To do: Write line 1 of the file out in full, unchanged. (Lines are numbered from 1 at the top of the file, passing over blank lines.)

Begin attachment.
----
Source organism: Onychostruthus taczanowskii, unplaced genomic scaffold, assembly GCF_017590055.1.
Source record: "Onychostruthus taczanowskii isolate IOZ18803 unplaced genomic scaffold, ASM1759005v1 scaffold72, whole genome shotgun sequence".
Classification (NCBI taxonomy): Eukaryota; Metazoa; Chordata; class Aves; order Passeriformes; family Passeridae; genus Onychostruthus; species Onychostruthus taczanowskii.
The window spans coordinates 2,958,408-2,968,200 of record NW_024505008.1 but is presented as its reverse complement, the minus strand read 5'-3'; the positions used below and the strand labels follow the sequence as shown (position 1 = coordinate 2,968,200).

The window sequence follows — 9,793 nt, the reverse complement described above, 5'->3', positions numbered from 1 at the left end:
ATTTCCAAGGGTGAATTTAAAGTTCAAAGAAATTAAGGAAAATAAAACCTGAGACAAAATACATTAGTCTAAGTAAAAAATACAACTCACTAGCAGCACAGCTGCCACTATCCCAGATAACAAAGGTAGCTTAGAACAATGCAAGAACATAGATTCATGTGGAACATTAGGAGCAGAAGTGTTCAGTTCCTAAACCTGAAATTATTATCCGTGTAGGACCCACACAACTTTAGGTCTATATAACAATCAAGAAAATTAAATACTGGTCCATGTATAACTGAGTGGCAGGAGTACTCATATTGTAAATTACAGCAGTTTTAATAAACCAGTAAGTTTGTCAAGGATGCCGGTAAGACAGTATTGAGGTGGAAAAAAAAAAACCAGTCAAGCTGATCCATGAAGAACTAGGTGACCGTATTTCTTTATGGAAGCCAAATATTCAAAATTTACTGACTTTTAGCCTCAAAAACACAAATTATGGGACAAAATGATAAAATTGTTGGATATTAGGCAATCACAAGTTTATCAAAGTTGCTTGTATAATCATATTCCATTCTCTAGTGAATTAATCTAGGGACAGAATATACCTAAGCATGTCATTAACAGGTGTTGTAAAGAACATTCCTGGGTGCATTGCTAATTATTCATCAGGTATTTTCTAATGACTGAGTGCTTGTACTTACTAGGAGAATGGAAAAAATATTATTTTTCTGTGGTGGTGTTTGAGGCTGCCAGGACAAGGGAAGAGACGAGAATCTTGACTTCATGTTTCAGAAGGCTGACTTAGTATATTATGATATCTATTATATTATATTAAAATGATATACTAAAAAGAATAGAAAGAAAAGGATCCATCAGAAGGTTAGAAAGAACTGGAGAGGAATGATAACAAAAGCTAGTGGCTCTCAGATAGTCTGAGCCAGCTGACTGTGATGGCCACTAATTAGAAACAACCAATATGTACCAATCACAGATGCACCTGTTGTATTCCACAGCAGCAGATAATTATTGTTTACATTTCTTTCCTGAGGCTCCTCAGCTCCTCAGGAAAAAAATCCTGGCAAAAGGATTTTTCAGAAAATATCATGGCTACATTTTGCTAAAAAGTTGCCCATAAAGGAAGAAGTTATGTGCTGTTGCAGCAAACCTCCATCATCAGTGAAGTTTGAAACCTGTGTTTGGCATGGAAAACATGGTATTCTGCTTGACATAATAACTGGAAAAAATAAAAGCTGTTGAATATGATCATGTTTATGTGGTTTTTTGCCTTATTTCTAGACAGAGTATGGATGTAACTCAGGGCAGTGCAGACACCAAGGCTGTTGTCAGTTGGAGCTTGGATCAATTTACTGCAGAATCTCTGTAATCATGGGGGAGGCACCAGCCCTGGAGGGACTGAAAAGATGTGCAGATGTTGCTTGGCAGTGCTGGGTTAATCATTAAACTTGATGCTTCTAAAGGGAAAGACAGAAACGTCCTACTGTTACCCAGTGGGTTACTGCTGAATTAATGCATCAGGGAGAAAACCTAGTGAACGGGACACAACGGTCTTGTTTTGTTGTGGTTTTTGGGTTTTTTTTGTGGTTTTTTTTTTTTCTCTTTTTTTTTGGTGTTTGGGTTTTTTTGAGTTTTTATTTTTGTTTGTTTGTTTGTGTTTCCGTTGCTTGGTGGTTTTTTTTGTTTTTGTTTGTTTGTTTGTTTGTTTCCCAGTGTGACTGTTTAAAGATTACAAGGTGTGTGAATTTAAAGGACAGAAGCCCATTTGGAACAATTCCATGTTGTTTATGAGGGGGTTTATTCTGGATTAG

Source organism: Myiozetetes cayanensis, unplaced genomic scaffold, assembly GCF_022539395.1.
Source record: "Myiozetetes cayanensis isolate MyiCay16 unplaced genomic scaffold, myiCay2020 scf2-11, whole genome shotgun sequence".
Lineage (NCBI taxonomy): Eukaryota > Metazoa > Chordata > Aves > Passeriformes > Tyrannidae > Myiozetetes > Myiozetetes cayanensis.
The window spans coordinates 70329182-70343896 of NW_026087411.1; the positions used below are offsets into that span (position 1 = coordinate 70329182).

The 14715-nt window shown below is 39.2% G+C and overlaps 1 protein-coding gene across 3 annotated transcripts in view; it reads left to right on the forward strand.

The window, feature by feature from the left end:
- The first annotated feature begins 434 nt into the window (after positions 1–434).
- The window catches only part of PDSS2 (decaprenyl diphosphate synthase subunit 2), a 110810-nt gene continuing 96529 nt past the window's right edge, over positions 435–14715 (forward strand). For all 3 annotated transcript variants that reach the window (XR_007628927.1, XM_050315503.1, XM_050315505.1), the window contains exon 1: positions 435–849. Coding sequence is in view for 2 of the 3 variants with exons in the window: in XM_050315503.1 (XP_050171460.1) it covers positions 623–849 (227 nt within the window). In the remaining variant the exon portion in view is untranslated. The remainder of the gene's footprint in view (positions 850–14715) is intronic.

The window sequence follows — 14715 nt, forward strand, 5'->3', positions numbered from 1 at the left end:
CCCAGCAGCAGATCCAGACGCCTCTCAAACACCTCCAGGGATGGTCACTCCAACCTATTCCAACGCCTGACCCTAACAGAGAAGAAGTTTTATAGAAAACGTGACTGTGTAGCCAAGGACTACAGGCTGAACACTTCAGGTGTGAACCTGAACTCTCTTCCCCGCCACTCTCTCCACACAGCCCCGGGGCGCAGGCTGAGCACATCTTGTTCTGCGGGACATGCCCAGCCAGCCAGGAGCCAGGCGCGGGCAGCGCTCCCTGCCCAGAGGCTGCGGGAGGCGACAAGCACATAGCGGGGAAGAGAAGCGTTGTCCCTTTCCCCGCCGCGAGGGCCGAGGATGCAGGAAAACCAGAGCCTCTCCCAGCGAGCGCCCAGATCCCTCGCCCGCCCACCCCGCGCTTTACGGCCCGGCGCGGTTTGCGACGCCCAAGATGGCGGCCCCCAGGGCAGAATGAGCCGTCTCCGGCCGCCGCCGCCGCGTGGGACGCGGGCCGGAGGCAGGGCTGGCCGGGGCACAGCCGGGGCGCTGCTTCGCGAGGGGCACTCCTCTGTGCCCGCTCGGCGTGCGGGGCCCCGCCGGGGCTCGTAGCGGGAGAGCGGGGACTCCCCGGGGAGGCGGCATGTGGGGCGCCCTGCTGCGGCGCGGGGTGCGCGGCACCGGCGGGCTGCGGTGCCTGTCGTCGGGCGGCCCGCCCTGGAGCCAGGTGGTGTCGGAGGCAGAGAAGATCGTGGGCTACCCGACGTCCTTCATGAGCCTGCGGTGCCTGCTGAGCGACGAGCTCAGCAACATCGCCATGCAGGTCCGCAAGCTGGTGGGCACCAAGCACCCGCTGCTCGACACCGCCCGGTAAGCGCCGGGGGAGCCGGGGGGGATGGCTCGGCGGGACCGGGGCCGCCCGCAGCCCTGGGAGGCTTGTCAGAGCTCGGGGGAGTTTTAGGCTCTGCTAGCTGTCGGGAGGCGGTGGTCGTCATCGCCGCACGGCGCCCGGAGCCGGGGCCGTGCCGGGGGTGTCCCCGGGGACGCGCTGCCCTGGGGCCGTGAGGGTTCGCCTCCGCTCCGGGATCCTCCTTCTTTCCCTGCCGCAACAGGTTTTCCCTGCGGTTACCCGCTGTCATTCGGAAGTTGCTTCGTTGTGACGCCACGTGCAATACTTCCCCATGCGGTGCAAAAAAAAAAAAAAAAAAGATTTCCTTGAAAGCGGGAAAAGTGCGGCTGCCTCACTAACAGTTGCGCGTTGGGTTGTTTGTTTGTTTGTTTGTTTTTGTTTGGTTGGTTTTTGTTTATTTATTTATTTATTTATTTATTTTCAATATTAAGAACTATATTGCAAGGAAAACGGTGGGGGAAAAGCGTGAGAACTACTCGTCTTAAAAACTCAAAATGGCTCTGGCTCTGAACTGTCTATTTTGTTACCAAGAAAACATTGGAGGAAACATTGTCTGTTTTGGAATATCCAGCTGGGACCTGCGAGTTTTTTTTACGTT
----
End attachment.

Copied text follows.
Source organism: Onychostruthus taczanowskii, unplaced genomic scaffold, assembly GCF_017590055.1.